Notes and details on the eradication of Basic Authentication in Exchange Online

Wednesday, October 6, 2021

Unless you've been living under a rock, or are just blissfully unaware, Microsoft has been making a concerted push to remove Basic authentication from Exchange Online for some time.

There's a very good reason for this. Basic auth is a single factor authentication method (username/password), which is just too easy for the bad guys to guess and exploit. Modern Authentication, on the other hand, supports MFA and is much more secure. Disabling Basic auth in your tenant requires you to use Modern Auth for all authentication requests.

The trouble is that some legacy apps and clients still only use Basic auth. Fortunately, that list is getting shorter. As you may have read in the Microsoft Message Center or the Exchange Team Blog, Microsoft is currently disabling Basic auth in tenants that they've determined are not using it. I applaud this endeavor.

At a recent MVP meeting we discussed how this effort is being undertaken. Here are some notes and details on certain aspects that you might find useful or interesting.

  • Microsoft is examining tenants for actual Basic auth usage. They are not checking to see if the tenant has an Authentication Policy set or is using Conditional Access to block Basic authentication.
  • Basic auth is being disabled in the tenant configuration for all protocols except Autodiscover. Basic auth is required by Autodiscover for legacy (read, old) Outlook clients like Outlook 2013 and earlier. This alone is one of the best reasons to get off these old clients ASAP. See New minimum Outlook for Windows version requirements for Microsoft 365 starting November 1, 2021.
  • Basic auth for SMTP is being disabled for customers that don't use it by using the Set-TransportConfig -SmtpClientAuthenticationDisabled:$true command. Admins can reenable it by setting the value to $false. This setting can also be configured as a per-user setting, which is recommended. The user setting overrides the tenant setting.
  • Authentication Policies are the preferred way to disable Basic auth, rather than Conditional Access policies. CA policies only apply AFTER the user has already signed in.
  • You can use Authentication Policies to disable Basic auth for Autodiscover (and all other protocols). That means that if you may have two areas to check if you need to reenable Basic auth for a protocol -- the Auth Policy and the tenant configuration settings that Microsoft is using.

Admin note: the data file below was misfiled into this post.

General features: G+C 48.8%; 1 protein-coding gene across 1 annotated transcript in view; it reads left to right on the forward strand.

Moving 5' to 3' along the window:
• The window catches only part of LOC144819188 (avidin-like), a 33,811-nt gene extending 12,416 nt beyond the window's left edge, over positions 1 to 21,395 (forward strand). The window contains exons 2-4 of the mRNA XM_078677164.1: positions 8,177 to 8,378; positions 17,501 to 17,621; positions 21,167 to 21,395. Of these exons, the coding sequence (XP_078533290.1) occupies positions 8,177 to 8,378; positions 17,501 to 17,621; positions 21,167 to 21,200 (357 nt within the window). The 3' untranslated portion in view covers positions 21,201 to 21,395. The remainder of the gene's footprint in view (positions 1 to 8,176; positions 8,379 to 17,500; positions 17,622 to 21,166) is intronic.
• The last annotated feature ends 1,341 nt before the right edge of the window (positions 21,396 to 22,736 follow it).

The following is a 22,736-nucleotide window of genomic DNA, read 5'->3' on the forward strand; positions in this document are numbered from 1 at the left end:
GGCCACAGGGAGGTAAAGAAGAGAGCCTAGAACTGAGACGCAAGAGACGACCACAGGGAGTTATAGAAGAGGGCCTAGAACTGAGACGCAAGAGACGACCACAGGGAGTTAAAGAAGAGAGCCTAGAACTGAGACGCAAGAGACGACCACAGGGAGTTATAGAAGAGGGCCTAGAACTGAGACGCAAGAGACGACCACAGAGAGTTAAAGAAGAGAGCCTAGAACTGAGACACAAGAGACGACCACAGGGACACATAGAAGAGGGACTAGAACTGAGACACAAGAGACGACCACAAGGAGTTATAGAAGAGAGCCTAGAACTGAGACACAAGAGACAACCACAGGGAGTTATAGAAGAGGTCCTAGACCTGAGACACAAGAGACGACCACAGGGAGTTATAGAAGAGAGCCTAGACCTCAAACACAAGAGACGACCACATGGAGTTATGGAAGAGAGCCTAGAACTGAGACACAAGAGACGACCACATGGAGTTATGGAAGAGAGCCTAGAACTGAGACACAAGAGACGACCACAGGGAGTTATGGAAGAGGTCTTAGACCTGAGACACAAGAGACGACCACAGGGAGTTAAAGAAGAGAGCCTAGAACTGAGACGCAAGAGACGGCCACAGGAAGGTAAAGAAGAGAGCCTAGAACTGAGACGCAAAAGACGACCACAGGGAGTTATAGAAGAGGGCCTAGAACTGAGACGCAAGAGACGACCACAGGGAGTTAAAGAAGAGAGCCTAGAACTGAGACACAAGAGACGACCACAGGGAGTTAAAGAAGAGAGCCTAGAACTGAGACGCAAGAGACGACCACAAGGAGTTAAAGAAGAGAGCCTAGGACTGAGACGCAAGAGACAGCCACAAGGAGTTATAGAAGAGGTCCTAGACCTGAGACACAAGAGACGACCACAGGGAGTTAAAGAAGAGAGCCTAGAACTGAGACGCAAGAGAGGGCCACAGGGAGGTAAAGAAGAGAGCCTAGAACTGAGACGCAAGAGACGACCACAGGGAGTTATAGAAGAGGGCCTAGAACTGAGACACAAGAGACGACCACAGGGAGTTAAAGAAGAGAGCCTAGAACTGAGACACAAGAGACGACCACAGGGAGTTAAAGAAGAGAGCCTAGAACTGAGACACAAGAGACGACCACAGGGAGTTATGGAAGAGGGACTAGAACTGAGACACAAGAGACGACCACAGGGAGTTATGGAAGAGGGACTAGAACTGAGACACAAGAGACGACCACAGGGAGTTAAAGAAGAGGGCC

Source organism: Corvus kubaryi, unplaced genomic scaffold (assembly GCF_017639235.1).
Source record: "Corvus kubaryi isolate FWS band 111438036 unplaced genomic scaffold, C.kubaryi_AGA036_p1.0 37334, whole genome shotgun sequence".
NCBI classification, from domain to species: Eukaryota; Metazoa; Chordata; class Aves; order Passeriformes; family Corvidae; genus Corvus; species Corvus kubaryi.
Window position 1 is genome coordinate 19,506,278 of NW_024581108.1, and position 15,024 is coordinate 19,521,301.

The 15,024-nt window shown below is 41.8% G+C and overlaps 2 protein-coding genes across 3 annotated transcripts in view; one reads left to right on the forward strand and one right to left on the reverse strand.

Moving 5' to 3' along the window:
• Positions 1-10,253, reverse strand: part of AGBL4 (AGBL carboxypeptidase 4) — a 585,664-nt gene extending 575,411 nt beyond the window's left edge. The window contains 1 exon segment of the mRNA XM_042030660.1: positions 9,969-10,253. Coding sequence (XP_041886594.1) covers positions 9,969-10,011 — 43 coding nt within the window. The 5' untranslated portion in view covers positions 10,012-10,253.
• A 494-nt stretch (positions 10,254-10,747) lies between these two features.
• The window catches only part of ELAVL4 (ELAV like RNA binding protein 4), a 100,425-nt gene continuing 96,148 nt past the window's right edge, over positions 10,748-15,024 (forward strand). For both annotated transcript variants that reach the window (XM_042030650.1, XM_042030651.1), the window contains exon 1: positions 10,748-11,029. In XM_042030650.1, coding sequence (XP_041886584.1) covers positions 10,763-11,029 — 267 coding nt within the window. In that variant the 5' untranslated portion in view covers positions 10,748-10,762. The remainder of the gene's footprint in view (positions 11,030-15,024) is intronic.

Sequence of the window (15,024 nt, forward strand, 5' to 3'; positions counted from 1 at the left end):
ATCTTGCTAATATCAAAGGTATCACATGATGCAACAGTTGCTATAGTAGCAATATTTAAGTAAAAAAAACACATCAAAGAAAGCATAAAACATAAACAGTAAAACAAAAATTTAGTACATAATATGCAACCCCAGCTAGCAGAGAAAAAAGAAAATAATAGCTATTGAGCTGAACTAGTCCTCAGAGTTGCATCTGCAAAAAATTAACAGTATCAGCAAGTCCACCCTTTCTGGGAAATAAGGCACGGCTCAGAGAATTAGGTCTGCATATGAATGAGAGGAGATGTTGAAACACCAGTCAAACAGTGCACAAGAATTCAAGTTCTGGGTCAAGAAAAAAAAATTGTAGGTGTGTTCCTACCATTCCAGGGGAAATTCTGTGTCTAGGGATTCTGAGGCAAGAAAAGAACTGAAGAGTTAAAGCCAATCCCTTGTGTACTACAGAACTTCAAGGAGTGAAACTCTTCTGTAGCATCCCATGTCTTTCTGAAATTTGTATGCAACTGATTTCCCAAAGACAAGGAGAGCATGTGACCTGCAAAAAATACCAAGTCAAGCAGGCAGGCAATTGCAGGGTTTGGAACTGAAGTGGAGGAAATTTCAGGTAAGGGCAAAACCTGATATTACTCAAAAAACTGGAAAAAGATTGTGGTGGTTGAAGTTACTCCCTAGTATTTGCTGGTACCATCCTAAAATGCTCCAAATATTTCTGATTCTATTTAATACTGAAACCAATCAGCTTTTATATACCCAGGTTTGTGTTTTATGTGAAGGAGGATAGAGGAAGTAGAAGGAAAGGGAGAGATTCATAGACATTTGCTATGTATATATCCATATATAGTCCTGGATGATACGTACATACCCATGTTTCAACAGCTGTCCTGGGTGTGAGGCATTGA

• For a limited time, tenant admins can use the Basic Auth troubleshooter to run diagnostics and provide self-service options to reenable Basic auth for Exchange Online protocols such as POP3, IMAP4, Exchange ActiveSync, Exchange Web Services, Offline Address Book, MAPI, RPC and Remote PowerShell. Simply click the Help & Support button on any O365 portal and type Diag: Enable Basic Auth in EXO.

  • So far, they have disabled Basic auth in thousands of tenants since they started. Only 0.06% of tenants have reenabled Basic auth for a specific protocol, and all of them using the self-help troubleshooter.
  • Tenant admins can tell if Basic auth has been disabled in their tenant by connecting to Exchange Online PowerShell and running Get-OrganizationConfig | fl basic*. The BasicAuthBlockedApps property value will be 0 if Basic auth is still enabled or 255 if it's been fully disabled. This value is a bit mask for each of the following protocol values, totaling 255. Thanks to Greg Taylor for the secret decoder ring. 😊





Block Basic for Exchange ActiveSync



Block Basic for Exchange Web Services



Block Basic for POP3 Clients



Block Basic for IMAP4 Clients



Block Basic for PowerShell



Block Basic for MAPI Protocol



Block Basic for Offline Address Book



Block Basic for RPC Protocol


  • Be aware that if you've configured a client to connect using Basic auth (Outlook for Mac, for example), it will likely require you to reconfigure the client profile to use Modern Auth after Basic is disabled.
This information should be helpful in your "Death to Basic Auth" journey.

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